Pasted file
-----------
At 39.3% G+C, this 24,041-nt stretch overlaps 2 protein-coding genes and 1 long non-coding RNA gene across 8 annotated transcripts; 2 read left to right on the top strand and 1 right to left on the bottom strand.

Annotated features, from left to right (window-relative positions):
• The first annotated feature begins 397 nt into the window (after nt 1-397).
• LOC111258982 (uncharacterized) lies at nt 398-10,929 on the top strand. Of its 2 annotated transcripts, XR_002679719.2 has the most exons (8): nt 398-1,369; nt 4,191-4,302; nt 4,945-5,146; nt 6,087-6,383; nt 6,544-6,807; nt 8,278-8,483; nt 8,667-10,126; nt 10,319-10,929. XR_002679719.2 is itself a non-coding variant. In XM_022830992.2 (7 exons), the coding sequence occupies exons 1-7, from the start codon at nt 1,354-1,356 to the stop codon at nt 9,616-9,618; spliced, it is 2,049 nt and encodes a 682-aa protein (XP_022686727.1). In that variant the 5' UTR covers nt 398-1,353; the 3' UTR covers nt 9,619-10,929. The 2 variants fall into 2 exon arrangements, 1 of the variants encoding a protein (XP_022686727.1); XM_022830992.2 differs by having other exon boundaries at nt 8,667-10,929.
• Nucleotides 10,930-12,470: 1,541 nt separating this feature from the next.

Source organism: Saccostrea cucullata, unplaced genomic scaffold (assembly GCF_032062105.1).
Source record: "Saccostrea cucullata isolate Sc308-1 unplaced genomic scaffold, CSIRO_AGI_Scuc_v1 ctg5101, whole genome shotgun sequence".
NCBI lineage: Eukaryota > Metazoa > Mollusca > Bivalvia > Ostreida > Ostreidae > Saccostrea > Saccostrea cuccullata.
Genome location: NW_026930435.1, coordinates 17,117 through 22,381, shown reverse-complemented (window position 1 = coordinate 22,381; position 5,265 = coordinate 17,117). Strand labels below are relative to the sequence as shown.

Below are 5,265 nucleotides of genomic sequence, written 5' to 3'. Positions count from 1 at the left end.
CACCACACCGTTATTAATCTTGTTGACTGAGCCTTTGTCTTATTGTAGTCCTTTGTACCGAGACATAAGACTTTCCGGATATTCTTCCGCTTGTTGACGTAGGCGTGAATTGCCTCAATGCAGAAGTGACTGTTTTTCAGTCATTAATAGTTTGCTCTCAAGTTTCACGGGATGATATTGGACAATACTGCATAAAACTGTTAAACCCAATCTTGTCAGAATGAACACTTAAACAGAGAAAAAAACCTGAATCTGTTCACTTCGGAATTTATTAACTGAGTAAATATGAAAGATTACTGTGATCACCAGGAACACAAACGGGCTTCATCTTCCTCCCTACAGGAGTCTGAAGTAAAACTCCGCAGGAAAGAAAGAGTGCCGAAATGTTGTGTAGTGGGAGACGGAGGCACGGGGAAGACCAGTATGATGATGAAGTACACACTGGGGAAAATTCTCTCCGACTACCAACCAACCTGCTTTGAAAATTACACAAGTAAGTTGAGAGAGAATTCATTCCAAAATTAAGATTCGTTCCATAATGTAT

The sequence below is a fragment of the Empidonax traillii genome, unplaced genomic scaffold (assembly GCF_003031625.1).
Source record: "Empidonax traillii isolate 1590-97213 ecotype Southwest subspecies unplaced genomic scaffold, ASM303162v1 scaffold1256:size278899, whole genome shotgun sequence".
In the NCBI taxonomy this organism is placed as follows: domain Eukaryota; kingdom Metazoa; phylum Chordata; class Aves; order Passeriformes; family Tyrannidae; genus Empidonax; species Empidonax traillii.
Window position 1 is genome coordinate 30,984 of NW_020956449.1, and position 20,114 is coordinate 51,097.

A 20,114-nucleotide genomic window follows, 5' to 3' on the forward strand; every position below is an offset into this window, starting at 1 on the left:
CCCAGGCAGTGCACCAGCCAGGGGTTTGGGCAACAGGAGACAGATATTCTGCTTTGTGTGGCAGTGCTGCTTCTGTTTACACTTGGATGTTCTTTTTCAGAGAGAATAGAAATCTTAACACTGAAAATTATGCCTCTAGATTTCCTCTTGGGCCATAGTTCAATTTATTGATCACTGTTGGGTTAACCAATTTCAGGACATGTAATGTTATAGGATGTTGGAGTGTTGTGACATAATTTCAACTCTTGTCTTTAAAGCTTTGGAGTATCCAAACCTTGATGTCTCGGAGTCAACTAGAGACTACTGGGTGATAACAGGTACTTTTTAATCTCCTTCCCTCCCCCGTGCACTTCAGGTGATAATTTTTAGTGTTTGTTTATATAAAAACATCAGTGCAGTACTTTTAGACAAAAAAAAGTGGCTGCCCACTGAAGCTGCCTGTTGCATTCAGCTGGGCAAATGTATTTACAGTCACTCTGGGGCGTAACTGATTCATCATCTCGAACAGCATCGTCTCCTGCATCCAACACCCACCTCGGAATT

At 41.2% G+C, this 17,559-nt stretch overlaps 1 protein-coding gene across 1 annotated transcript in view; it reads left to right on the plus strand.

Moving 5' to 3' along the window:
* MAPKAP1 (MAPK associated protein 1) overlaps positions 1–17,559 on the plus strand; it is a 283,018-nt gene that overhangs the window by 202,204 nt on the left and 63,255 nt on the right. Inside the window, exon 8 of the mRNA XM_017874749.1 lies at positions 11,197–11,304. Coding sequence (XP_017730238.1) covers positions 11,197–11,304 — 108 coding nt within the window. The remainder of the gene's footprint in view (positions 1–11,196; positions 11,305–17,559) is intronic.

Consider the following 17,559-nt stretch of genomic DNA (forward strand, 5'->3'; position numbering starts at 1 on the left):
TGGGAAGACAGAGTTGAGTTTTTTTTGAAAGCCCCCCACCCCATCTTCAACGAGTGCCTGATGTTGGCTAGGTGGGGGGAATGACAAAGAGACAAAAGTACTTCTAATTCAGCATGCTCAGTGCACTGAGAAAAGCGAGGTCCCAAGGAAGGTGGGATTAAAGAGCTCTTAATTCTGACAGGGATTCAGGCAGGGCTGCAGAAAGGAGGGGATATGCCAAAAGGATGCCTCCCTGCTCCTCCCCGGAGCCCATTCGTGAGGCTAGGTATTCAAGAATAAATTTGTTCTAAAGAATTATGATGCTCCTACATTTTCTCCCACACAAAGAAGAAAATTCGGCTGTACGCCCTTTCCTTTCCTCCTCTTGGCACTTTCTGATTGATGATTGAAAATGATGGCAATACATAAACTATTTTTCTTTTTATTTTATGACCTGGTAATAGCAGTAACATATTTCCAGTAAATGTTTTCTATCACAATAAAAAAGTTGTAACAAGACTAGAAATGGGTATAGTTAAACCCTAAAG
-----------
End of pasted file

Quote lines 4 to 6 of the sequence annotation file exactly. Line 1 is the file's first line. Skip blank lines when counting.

• LOC111258982 (uncharacterized) lies at nt 398-10,929 on the top strand. Of its 2 annotated transcripts, XR_002679719.2 has the most exons (8): nt 398-1,369; nt 4,191-4,302; nt 4,945-5,146; nt 6,087-6,383; nt 6,544-6,807; nt 8,278-8,483; nt 8,667-10,126; nt 10,319-10,929. XR_002679719.2 is itself a non-coding variant. In XM_022830992.2 (7 exons), the coding sequence occupies exons 1-7, from the start codon at nt 1,354-1,356 to the stop codon at nt 9,616-9,618; spliced, it is 2,049 nt and encodes a 682-aa protein (XP_022686727.1). In that variant the 5' UTR covers nt 398-1,353; the 3' UTR covers nt 9,619-10,929. The 2 variants fall into 2 exon arrangements, 1 of the variants encoding a protein (XP_022686727.1); XM_022830992.2 differs by having other exon boundaries at nt 8,667-10,929.
• Nucleotides 10,930-12,470: 1,541 nt separating this feature from the next.

Source organism: Saccostrea cucullata, unplaced genomic scaffold (assembly GCF_032062105.1).